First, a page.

The state has its own zoning process that supersedes any zoning applied by the city. The Special Board of Review, a seven-member body composed mostly of state authorities as well as the jurisdiction-in-question’s mayor and county judge, convenes to hear such cases on state-owned land, and the letter invoked the agency’s ability to do so on the unzoned properties in Austin.
Developer ARG Bull Creek LTD and neighborhood group the Bull Creek Road Coalition are at odds on how the mixed-used community should be developed, with the BCRC proposing amendments to ARG’s master plan.[/caption]
What properties will hit the market next?
The majority of the city’s unzoned property is state-owned, and much of it is in the city’s urban core.
Some of the land could soon be deemed surplus property by the state and enter the market, just as The Grove at Shoal Creek did prior to its $47 million sale two years ago. One such property could be the Austin State Hospital. The state-run mental hospital, one of 14 such facilities in Texas, could be relocated from its 4110 Guadalupe St. campus near Hyde Park, a move that could clear the way for the sale and redevelopment of the site—depending on how state lawmakers proceed.
In the legislative session beginning in January, the Legislature will consider six options for relocating the mental hospital. State Sen. Kirk Watson, D-Austin, said in September the proposed Austin State Hospital replacement presents a unique opportunity to open a new psychiatric care facility at the hospital’s Guadalupe Street campus. He said his vision at the site is for an “MD Anderson [Center] of the Brain.”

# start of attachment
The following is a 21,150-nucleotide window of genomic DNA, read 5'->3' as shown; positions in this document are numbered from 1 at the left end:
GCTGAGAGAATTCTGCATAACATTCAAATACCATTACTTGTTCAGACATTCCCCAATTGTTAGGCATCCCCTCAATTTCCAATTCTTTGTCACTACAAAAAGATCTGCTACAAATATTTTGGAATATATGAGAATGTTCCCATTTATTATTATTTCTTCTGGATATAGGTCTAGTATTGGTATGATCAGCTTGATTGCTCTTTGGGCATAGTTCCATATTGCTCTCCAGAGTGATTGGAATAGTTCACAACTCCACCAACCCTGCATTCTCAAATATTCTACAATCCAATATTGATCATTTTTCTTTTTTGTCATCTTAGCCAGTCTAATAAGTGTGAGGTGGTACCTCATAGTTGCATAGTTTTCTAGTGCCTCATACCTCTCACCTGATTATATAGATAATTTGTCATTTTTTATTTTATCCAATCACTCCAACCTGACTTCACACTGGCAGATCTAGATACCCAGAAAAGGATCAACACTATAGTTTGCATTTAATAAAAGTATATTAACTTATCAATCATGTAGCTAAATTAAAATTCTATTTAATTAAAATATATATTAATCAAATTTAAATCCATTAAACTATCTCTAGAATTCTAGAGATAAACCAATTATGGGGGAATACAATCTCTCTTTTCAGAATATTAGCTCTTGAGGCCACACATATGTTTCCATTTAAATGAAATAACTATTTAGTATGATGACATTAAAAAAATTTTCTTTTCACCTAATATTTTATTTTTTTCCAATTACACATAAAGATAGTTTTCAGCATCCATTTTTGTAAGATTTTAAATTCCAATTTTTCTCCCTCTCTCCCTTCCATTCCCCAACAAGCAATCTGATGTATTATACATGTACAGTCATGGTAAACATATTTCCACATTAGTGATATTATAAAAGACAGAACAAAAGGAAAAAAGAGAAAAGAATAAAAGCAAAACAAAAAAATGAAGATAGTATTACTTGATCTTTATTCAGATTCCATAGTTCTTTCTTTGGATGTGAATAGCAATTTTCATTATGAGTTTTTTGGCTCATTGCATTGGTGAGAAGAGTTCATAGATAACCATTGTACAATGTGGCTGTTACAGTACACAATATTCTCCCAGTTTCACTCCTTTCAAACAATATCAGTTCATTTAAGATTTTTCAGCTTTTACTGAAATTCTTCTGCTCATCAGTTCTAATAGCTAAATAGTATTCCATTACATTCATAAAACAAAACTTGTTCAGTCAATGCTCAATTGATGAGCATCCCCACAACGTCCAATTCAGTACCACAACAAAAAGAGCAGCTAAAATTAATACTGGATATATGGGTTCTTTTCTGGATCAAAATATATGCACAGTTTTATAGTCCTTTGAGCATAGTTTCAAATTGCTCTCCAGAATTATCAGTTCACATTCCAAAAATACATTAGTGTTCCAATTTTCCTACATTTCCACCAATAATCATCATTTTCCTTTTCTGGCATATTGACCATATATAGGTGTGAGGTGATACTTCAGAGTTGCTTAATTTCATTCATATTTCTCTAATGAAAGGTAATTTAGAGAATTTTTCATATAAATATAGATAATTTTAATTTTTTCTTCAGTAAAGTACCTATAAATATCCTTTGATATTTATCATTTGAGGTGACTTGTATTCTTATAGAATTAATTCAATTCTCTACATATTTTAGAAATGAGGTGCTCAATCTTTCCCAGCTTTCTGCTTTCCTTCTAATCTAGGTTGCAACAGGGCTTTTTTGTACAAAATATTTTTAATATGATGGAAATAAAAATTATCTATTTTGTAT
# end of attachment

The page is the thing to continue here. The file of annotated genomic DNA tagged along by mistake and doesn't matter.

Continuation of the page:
Reid Long with the Hyde Park Neighborhood Association said he is very intrigued by Watson’s proposal, and HPNA is trying to arrange a meeting with the state senator. However, Long said the neighborhood is cognizant of the effects of introducing new types of area development.
It is also keeping tabs on what happens with The Grove and how that decision might influence redevelopment projects that affect Hyde Park.
“This is ... the first significant, large-scale development that we’ve seen in this new [geographic representation City Council] system,” Long said.
The Grove also had an imprint on two Nov. 8 City Council races. One has been decided, but another will go to a runoff Dec. 13.
Sheri Gallo, the District 10 representative whose area encompasses The Grove, will face Alison Alter, whose platform is based largely on her opposition to the project as proposed.
Gallo said she is hopeful for a positive outcome from the mediation process.
“We still have work to do and I really appreciate the property owner and neighborhoods agreeing to mediation and trying to get us to a closer place in a cooperative way,” Gallo said.
Meanwhile, Pool, who helped found the BCRC prior to being elected to council, was challenged by Natalie Gauldin, who founded a group called Friends of The Grove. Pool won re-election Nov. 8.
Garrett Martin, ARG president and CEO, said he does not expect a decision on The Grove to create a mold for how unzoned developments move forward in the future. He said the lasting effects might lie, however, in how much zoning control the state exerts over its developable Austin properties.
“Clearly the state’s watching,” he said.